The Christian County Attorney’s office was once again recognized at this morning’s Fiscal Court meeting for being among the best in Kentucky for collecting child support.
State Commissioner of Child Support Steve Veno came to Hopkinsville to present Foster and his staff with an award for outstanding performance, saying it takes a team effort to be so successful.
Veno said it’s particularly difficult to collect child support at a successful level in a large populace county such as Christian with over four thousand yearly cases, making the local achievements all the more impressive.
Foster gave much of the credit to his staff and thanked the court system for taking child support collection seriously in Christian County.
In other action in the year’s final meeting, Fiscal Court approved several board and commission appointments and approved contracts with four electrical inspectors. Magistrates also adopted the state employee holiday schedule for the county employee calendar next year.
It’s not likely very many people attended more Christian Fiscal Court meetings over the last four decades than did longtime WHOP News Director Jim Love, who was remembered at this morning’s meeting.
Christian County Judge-Executive and longtime friend Steve Tribble remembered Love before the opening prayer and expressed his sympathy to friends and family.
Magistrate Jim Flemming said Jim had covered his political career since it began about 25 years ago and said Jim was always fair in his reporting on county government.
Jim ran for District 4 Magistrate following his first semi-retirement in 2006 and lost his one and only political bid to Incumbent Tom Jones. The campaign remained positive throughout and Jones said he and Love were likely better friends after the election than they were before.
Several officials at the meeting pointed out how they’d miss Jim and commented on the knowledge of the history of county government that was lost when Love passed away early Sunday morning after a long battle with cancer.
Cadiz Police say they have seen an increase in vehicle burglaries over the past few weeks and are encouraging motorists to lock up their cars and to remove or hide valuables.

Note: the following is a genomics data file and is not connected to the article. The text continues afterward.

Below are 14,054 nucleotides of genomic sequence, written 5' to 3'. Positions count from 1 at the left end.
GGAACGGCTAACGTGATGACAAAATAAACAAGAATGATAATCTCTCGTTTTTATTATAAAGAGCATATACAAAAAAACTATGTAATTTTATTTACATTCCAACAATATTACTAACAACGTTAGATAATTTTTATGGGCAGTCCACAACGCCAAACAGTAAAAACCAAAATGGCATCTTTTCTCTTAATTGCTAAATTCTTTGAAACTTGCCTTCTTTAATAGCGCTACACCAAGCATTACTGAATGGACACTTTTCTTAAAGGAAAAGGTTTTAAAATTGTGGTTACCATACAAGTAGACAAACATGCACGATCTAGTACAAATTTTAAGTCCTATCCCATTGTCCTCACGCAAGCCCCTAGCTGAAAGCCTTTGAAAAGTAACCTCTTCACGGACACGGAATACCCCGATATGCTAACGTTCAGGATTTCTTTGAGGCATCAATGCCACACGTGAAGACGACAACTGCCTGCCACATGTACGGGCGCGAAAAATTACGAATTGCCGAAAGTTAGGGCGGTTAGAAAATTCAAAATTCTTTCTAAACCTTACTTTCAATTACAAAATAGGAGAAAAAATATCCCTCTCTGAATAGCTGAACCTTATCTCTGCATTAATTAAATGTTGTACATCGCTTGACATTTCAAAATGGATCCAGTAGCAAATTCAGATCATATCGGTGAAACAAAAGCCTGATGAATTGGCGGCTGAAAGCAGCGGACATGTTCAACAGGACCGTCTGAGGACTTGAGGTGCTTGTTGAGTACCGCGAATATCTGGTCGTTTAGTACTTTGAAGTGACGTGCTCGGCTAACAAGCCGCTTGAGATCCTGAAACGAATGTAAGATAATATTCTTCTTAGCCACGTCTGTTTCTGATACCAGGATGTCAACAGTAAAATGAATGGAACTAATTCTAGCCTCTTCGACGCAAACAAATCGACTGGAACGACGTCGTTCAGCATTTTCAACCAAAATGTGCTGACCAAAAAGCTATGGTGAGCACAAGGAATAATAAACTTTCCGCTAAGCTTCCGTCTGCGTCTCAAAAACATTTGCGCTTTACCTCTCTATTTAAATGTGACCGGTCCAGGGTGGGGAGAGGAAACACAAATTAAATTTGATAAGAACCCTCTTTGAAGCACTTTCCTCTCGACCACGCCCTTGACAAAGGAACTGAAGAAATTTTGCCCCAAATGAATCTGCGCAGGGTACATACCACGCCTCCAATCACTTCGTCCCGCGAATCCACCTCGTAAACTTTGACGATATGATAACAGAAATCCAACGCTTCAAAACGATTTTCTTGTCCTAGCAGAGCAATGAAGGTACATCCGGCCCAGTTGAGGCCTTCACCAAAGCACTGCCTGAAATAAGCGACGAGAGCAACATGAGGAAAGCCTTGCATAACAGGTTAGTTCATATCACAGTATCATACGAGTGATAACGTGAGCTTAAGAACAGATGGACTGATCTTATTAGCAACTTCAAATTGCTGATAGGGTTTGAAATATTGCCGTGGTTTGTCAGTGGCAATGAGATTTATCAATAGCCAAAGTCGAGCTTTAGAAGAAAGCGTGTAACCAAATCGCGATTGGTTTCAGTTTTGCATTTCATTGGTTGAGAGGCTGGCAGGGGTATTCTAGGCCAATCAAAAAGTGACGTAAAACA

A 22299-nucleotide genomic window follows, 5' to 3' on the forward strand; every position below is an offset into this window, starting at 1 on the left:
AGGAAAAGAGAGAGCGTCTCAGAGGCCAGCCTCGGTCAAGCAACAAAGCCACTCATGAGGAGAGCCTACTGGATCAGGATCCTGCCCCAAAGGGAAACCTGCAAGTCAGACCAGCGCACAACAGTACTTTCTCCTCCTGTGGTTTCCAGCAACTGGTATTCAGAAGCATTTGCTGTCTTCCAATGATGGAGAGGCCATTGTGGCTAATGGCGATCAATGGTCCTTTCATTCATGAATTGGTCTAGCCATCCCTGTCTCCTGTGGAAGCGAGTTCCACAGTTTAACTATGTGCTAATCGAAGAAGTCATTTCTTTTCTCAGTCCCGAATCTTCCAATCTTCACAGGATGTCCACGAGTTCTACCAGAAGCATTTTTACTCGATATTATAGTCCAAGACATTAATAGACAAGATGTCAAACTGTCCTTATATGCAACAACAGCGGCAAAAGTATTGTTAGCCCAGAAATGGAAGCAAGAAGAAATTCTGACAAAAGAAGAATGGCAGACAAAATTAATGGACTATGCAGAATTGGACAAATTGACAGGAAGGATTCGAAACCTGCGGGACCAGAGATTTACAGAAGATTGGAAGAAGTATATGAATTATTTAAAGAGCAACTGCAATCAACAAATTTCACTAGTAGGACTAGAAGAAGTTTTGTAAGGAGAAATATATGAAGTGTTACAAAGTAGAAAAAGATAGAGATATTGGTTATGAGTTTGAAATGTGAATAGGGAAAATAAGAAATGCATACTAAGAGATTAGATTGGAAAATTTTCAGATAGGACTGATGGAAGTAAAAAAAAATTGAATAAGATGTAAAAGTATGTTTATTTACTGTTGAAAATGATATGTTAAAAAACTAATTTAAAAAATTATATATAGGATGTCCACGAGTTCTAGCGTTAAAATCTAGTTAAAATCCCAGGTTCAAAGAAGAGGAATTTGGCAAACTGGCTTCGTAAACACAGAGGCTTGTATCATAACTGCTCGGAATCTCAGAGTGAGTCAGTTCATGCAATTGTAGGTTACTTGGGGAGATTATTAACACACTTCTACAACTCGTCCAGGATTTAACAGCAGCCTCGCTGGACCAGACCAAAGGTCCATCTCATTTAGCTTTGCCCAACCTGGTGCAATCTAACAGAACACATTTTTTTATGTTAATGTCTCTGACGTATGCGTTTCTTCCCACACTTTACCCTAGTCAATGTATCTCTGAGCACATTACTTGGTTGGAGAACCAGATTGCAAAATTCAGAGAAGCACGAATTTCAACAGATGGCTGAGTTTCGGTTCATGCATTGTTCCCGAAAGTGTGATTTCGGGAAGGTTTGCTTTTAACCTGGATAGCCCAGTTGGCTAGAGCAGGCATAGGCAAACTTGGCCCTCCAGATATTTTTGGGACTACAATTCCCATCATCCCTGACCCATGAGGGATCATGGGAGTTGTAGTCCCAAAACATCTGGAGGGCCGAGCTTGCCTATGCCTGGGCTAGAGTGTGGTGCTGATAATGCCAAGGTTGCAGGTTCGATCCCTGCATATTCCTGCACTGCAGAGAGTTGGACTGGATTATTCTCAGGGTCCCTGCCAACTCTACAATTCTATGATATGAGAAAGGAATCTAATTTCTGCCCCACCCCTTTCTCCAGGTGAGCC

A news release says the thefts from vehicles haven’t been isolated to any particular area of town and that money, electronic chargers, GPS devices and medication have been among the stolen items.
Cadiz Police say residents should always lock their vehicles when they are shopping and when they park them for the night at home. Residents should also not leave valuable items out in plain view. If they must be left in the vehicle, they should be locked in the trunk or in the glove compartment.
Another tip is to not leave chargers plugged in, as it tells a thief you may have something worth stealing in the car. Also, don’t hide a spare key on your vehicle, as they are often easily found.
Anyone seeing suspicious activity is encouraged to call Cadiz Police at 522-8888.
The Hopkinsville-Christian County Chamber of Commerce is offering local residents a way to express their sympathy to families affected by the mass shooting at Newtown Elementary School in Connecticut.
A news release says sympathy cards will be available at the Commerce Center during business hours through Friday. Monetary donations to the United Way of Western Connecticut are also being accepted at the commerce center.
The chamber also encourages residents to keep local educators, students and school administrators in their prayers as they work through these difficult times. Anyone with questions can call the chamber at 885-9096.
Todd County residents can express their sympathy by signing a register book at the Todd County Funeral Home that will be sent to Connecticut.
Governor Steve Beshear signed emergency regulations this morning placing newly discovered synthetic drug substances under “Schedule 1” of the Kentucky Controlled Substances Act—making them illegal for businesses to sell.
House Bill 481, which was sponsored by State Representative John Tilley of Hopkinsville, gave the governor authority to place any new synthetic drugs that popped up into the category of controlled substances. The action was needed because the “basement chemists” making the chemically based narcotics were changing some of the ingredients to gain the same results as the banned substances and the General Assembly wasn’t able to pass new regulations until they were back in session sometimes several months later.
Representative Tilley says it became clear Kentucky needed a quicker mechanism of taking new synthetic drugs off the shelf and the new process will save lives and give law enforcement the tools they need.
It was the first time the new process was used and it takes effect immediately.